Sheldon: I did a very similar thing in New York, where four of us who went to Carnegie-Mellon scraped together $500 each and madly said, "We'll start a theatre company." If we'd known any more than we did, we never would have tried to do that, but because we were a little bit ignorant and young and crazy, we did it. And the fact was, at that time, with $2,000 you could find a little space in New York and start a theatre company. It's much harder to do that now because everything's so expensive.
It's also tougher in terms of LORT theatres, resident theatres like the Pasadena Playhouse; the number of slots available to a young director are dwindling, because theatres have cut back on the number of things that they do and increased the number of things that staff directors do. So between an artistic director, an associate artistic director, and sometimes a resident director who is on staff, the slots go quickly, so there are fewer opportunities available, even in the second spaces.
At the playhouse at the moment, and I lament this, we don't have a second space right now. That would really give me a place to let a young director practice. When you only have six mainstage slots, it's terrifying to say to a young director, "OK, come direct one out of these six." It's hard for me to take that kind of chance. But if we had the second space, I'd be much freer about that, and I'd love the opportunity to get to know younger directors that way. Because finally that's the only way you truly get to know a director; you gotta just say, "Come on in here and direct something."
Shirley Jo: That's why I'm so thrilled to be here. 'Cause this is home, you know? I've seen shows at the Pasadena Playhouse, and you come in this space, and it's so rich with history and has so much character that any artist coming in here goes, I gotta work here! It's just something that gets in your bones. You and I met, and then I was walking across the courtyard at Old Settler and you said, "I wanna talk to you. Do you know Pearl Cleage's work?" I said, "Yeah." You said, "I'd like to talk to you about directing a piece." I'm in the courtyard, all nice and subdued, and I started screaming.
Because it's a gift, and you still don't know what a gift, and what it means to me. Sometimes you work in this business and you're in your own city, and sometimes our theatres don't look at the artists that are here. You get passed over sometimes. So to be recognized and validated this way really means a lot at this point in my career.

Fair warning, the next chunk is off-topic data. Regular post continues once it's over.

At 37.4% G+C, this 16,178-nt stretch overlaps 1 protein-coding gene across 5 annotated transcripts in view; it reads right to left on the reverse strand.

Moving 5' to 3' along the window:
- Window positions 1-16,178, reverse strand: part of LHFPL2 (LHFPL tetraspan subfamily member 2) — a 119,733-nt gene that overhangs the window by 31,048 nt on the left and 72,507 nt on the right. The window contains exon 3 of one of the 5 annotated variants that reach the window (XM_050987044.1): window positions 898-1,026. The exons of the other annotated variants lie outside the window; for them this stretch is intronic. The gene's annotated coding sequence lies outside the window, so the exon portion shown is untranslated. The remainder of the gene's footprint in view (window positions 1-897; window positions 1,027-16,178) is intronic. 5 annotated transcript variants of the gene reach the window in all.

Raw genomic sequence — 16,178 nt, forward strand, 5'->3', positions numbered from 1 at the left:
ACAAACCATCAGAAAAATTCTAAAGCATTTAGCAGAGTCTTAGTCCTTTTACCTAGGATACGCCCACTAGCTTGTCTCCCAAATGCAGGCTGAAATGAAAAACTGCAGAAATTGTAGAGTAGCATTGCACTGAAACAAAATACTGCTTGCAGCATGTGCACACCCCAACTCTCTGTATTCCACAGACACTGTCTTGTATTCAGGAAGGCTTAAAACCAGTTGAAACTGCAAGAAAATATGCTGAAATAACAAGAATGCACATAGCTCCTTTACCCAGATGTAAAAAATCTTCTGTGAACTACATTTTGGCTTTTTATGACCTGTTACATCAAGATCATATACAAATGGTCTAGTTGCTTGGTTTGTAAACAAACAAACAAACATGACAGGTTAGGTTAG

Sheldon: It's an odd thing. A wonderful lighting designer I've worked with now five or six times named Michael Gilliam tells the story: He's from here, he grew up here, was trained here, and he says he never really got a job here as a designer until he went to New York and designed there. Then people started to hire him in Los Angeles. I must say I'm taking it as a real responsibility as fairly new artistic director here to take advantage of this incredibly rich theatrical community that we have here. We have some major theatre artists in every area--wonderful actors, wonderful directors, terrific designers--and I think it's part of my responsibility to serve those artists by inviting them into this treasure of a space that I have.
Better Than DVD
Shirley Jo: I would love to hear what you think about the future of the theatre, because of the position you hold. We're in an information age, a mass media age, and the organic experience of theatre, and the trying to find money, trying to do experimental work, and trying to get people into the theatre--it's a question. People go, "Oh well, theatre is gonna die, because the television is in our homes; we've got the Internet." So I'm really curious what your thoughts are about that.
Sheldon: Well, in an odd way, I'm somewhat comforted by the fact that people have been saying that the theatre is gonna die forever. And here we are, sitting and talking about the theatre, and at 8:00 we'll go over there and the theatre will be open and the play will go on, and that's happening at hundreds of theatres all over the country. So I'm comforted that the theatre has the potential to survive and has proven that it is a survivor.
I do think that as the world of technology brings more and more into people's homes, we have a specific challenge in this day and age to say, What is it that we can do on our stages that makes it worth them leaving all of those choices they have in their living room? How we can make them understand that no matter how sophisticated a television set or a DVD or whatever is, it will never be the same as being in the presence of the live actor? I'm convinced that if you can get audiences in here, they'll discover that magic, that vibrancy, and that immediacy; it is contagious, and they'll wanna come back.